I told him I’m really pissed that he left us. Usually, I scoff when someone says such a thing on television. I’ve been watching Yellowstone. Kevin Costner, in frustration and fear, shouts out to no one “Goddamn you for leaving me alone.” He was talking to his wife. She died young after an accident riding a horse. I’m sure she isn’t too happy about it either, Kevin! It never made much sense to me to blame the dead for leaving. But, it never made much sense to me to blame God for taking either. Shit happens.
But today, maybe because I’m feeling more contemplative or maybe because I woke up to the strong smell of cigarette smoke, I am just pissed that he kept smoking no matter what. (Of course, he tried to quit. He tried many times. He always picked them up again.) I thought about my teenagers and the influence he could have on them.
I told him I needed him longer. That I needed him to live not just until I had kids, but to help me raise them too! I told him that Kid #1 misses him and needs him, needs his guidance right now in a big way. There are things that Dad could say and do that would mean so much more than if Hubby and I try to say them and do them.
I also told him that I don’t know how he would be handling Kid #2. I said the truth to him out loud. The truth is that I don’t think he would be very happy about having a transgender grandchild. He would still love us the same. I think he would still scoop Kid #2 up in his arms for a big bear hug and tell them how much he loves them. I just wish he was here to see it. To see what my kids are becoming. To help me discern my ever-changing call, to make us laugh. He always made us laugh.
We elevate and inflate the being of someone who has died to something that isn’t really true. I know this. I do it all the time with Daddy. I remember too. He could be selfish. Sometimes he treated my mother so badly that it was embarrassing — earlier in life, not so much in the last years. He could be lazy — at least lazy enough to ask Mom to bring him a glass of tea instead of getting up and getting it himself. I don’t think my kids realize that when I send a text message, “Bring Mama a Diet Pepsi,” that it is some screwed up way to honor my father.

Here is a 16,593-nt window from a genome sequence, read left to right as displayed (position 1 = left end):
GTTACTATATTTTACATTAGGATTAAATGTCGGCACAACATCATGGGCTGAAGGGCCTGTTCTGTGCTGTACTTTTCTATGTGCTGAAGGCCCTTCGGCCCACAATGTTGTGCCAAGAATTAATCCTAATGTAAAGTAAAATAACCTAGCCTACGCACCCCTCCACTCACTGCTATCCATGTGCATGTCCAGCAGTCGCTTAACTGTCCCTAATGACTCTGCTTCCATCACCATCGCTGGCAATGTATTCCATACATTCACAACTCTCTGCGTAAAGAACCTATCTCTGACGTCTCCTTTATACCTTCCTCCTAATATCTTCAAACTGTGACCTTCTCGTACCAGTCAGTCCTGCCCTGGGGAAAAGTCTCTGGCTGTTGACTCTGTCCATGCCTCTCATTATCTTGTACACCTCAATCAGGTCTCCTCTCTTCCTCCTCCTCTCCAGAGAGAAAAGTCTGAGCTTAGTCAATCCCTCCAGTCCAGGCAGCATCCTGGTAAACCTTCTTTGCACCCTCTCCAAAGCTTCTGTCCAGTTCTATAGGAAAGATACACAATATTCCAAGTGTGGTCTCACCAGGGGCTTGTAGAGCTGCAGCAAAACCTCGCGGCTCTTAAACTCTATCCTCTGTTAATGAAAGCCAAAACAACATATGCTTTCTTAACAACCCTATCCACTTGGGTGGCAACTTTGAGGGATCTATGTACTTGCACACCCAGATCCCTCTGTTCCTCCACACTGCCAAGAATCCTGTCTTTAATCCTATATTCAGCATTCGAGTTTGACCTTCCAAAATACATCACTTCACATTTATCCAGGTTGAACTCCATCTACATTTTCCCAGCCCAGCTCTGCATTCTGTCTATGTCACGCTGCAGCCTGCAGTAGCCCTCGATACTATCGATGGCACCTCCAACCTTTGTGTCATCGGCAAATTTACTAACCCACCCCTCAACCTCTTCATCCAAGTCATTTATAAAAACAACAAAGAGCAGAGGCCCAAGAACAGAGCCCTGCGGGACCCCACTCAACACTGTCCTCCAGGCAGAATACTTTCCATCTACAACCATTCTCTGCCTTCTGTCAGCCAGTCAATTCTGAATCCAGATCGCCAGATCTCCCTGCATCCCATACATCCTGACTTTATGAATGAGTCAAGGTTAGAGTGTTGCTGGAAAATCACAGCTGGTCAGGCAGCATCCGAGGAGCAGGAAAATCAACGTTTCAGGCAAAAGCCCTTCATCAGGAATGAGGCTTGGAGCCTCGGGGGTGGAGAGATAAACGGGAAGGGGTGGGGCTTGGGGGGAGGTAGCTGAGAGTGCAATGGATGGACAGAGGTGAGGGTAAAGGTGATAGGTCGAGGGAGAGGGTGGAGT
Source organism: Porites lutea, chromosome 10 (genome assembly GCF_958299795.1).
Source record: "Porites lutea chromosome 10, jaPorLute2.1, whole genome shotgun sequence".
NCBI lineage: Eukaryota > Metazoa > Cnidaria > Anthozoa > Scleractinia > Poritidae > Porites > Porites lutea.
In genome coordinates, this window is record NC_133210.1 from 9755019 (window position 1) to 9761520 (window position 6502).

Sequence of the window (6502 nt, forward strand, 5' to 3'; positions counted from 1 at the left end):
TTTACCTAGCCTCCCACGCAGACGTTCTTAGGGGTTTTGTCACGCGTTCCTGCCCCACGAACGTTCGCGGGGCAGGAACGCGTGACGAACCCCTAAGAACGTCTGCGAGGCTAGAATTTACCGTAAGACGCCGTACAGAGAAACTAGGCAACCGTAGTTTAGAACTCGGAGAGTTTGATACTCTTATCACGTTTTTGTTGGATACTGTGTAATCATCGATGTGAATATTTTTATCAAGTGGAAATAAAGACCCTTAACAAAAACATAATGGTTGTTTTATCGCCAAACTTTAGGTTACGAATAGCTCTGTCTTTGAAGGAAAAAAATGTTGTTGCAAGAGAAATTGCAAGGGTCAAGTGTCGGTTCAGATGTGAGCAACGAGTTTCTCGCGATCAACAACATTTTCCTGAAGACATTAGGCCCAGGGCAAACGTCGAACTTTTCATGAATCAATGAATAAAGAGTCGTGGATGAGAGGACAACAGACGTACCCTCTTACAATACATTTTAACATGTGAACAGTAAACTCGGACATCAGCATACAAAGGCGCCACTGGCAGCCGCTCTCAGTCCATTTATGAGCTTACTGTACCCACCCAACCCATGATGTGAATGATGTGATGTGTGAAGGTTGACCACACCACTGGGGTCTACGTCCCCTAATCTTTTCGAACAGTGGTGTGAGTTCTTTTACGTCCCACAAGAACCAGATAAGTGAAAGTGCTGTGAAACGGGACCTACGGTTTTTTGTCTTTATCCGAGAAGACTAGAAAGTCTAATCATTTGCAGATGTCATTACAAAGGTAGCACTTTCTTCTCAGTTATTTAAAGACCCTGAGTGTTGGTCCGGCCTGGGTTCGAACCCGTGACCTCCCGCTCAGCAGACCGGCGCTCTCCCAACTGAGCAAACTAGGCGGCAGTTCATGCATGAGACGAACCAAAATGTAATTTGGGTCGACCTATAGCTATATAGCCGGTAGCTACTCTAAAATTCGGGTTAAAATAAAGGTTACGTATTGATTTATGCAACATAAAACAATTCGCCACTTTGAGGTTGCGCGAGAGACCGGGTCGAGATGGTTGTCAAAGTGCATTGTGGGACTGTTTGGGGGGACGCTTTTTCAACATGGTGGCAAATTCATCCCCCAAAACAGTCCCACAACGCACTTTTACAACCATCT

Screwed up, no doubt.
I spoke with my dead father out loud today. And, I realized another reason that I don’t do it regularly. I feel like I’m cheating on God. Talk about radical vulnerability! This is where my contemplation took me today. And, it is true. I feel like if I’m going to have a conversation with a being unseen, then it best be God.
I have Roman Catholic friends who have tried to explain praying to the saints to me. Keep in mind, I am literally figuring this out while I am writing this. You are on a strange journey through my mind! Think of it as a portal to Being John Malkovich — just not as interesting.
I believe in the saints. I believe that there is a Great Cloud of Witnesses as written about in the Christian scriptures. My Catholic friends will say, “If Saint Joseph can put in a good word with Jesus for me, then I’m going to use all the help I can get.”
It makes sense. Except that I’m protestant, so I’m arrogant enough to believe I can go straight to the Source. So, if I’m going to have a conversation with Jesus aka Holy Spirit aka God, then I’m just going to get right to it and address God directly. I don’t think my father can do anything in the afterlife to help me. I don’t think I do. I believe the witnesses cheer us on, so to speak. I believe they provide strength and their wisdom is somehow mysteriously shared with the living, but I wouldn’t ever think I could say, “Hey Dad, will you ask God to make my kids express their love in the way I want them to?” I would just say, “God, help!”
It is weird, I understand. But, I realized today that this feeling of cheating on God is one reason I don’t “talk to ghosts.” I couldn’t even write that without adding the quotation marks. This is obviously a theological issue that needs further contemplation. I did, however, believe that I had to say it out loud if there was any chance at all that Dad would actually hear me. Because to believe that my dead father could hear my thoughts would feel like putting him on the same level with God. And, Dad would be the first to warn me against that kind of nonsense.
I don’t smell the cigarette smoke right now. It isn’t quite fresh-baked cookies, but the smell is definitely more pleasant. I imagine one of the kids has a pizza in the oven downstairs.
I do feel a sense of calm and peace. I sense my mentor, Josie, nearby guffawing with my Daddy at how ridiculous I can be. I imagine them laughing and nodding and poking fun all while loving me more than I ever dreamed. I look forward to seeing them again.
Maybe I’ll start speaking to the dead every day.